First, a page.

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What the Killing in Europe No One Cares About Says About American Empire…

The small city of Kumanovo, Macedonia was the site of a running battle between police and Albanian nationalists last weekend.

The US media can’t find a recognizable enemy so no one cares. They should. It tells us a lot about what happens when Empires fall. This video attempts to address that gap… see more…

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NSA spying ruled illegal; what’s next?

nsa logo - ILLEGALIn some ways, 2013 seems like it was yesterday, and in other ways it seems like 2013 was an eternity ago. On March 12 of that year, the US Supreme Court issued a 5-4 ruling in the case of Clapper v. Amnesty International USA that the plaintiffs lacked legal standing to sue the NSA. Justice Samuel Alito wrote in his opinion, the plaintiffs’ argument that they have the standing to challenge the program was based on a “highly speculative fear.” He also wrote they “have no actual knowledge of the Government’s … targeting practices,” and “can only speculate as to how the Attorney General and the Director of National Intelligence will exercise their discretion in determining which communications to target.” see more…

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Who Rules? Networks…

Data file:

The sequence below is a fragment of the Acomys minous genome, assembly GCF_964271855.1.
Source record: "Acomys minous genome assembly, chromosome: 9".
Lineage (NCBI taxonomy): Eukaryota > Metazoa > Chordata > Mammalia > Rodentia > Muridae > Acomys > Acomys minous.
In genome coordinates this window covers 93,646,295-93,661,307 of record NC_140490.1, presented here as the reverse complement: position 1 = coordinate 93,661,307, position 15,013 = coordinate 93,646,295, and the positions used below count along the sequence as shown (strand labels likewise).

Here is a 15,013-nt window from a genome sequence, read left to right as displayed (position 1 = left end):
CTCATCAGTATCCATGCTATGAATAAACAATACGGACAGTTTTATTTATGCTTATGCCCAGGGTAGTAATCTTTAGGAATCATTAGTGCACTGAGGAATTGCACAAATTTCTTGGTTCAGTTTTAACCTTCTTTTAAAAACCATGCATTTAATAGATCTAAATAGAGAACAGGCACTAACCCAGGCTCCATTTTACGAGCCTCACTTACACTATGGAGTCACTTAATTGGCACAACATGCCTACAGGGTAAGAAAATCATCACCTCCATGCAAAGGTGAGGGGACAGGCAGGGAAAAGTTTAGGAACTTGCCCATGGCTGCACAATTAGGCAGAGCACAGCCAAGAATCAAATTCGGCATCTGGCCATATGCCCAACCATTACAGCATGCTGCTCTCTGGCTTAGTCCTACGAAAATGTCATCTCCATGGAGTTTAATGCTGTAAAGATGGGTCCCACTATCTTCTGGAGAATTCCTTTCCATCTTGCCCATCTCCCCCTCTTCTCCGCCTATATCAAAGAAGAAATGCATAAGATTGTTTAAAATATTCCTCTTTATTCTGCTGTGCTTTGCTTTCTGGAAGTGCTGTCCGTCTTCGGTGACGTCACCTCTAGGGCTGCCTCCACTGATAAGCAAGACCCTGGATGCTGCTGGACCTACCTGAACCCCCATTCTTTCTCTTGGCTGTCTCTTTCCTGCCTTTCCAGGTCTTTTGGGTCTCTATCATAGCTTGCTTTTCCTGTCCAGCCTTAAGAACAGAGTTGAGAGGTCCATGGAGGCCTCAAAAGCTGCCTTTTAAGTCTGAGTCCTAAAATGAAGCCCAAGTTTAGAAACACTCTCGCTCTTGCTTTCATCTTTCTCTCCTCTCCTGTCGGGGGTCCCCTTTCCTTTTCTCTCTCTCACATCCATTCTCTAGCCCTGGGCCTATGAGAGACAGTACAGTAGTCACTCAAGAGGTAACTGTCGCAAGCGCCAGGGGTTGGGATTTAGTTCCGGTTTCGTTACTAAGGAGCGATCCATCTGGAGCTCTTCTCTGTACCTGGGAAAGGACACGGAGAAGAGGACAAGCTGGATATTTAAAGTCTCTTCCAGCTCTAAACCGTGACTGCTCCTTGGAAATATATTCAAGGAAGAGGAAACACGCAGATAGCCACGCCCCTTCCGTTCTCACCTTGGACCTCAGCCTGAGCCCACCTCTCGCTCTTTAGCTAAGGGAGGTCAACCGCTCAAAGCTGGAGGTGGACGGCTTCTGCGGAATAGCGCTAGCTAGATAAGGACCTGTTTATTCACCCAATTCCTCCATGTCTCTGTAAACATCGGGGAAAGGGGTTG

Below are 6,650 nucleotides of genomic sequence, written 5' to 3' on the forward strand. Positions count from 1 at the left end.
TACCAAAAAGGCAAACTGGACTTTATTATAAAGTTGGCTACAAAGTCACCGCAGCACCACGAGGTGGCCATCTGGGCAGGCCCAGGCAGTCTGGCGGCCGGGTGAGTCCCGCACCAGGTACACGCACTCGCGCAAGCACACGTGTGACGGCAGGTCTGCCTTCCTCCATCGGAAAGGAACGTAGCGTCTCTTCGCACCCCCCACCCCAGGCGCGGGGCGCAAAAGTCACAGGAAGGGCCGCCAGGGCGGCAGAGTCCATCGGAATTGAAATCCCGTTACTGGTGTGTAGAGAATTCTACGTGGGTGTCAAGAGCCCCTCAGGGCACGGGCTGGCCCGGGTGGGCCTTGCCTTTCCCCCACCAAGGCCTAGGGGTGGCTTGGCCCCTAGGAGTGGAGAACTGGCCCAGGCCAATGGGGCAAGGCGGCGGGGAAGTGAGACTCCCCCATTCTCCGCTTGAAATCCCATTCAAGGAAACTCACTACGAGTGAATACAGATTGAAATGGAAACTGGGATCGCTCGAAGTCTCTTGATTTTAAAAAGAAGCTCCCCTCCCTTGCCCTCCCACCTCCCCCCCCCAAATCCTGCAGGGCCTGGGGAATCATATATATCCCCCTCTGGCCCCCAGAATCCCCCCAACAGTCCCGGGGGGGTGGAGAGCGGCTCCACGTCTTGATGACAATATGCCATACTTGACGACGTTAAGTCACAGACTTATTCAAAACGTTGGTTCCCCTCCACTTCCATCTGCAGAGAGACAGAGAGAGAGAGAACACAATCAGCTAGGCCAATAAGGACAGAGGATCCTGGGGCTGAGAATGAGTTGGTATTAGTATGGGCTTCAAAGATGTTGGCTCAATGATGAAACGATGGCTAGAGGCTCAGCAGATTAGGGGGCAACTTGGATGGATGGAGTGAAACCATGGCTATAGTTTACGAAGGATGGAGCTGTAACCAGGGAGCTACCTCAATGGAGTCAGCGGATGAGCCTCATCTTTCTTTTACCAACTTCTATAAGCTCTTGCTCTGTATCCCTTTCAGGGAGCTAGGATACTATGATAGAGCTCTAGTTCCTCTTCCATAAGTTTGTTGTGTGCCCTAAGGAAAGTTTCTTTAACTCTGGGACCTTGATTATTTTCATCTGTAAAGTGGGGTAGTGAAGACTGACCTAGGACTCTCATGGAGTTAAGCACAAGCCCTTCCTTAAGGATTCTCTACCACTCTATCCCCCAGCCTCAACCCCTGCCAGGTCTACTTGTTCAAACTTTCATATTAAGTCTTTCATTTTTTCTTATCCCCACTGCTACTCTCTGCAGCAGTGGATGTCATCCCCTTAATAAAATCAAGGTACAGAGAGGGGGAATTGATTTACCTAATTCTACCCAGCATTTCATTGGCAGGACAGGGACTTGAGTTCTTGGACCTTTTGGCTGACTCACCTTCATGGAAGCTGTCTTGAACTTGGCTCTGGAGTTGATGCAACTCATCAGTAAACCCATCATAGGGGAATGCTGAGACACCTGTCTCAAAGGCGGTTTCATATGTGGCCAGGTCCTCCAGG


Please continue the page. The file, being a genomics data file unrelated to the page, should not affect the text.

Or rather one network.

Our federal government is built to share power across different networks across the country.

That’s beginning to break down. This video tells the story… see more…

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The “Black on Black Crime” Myth Must be Stopped!

It’s like clockwork.

Every time some government approved thug kills another unarmed black man, some media figure, abetted by a horde of twitter morons, starts talking about “Black on Black Crime”.

The problem with this is that it is an utter fantasy. No matter how many times you explain this to people, it keeps cropping up.

This video is an attempt to shut that down. see more…

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Abolish the FEC

abolish FECIn an interview with the New York Times, the Chair of the FEC, Ann M. Ravel, said she’s given up hope of stopping or prosecuting abuses in the 2016 presidential campaign. The paper reported that she was resigned to the fact that “there is not going to be any real enforcement” in the coming election. Additionally, Ravel said “People think the FEC is dysfunctional. It’s worse than dysfunctional.” see more…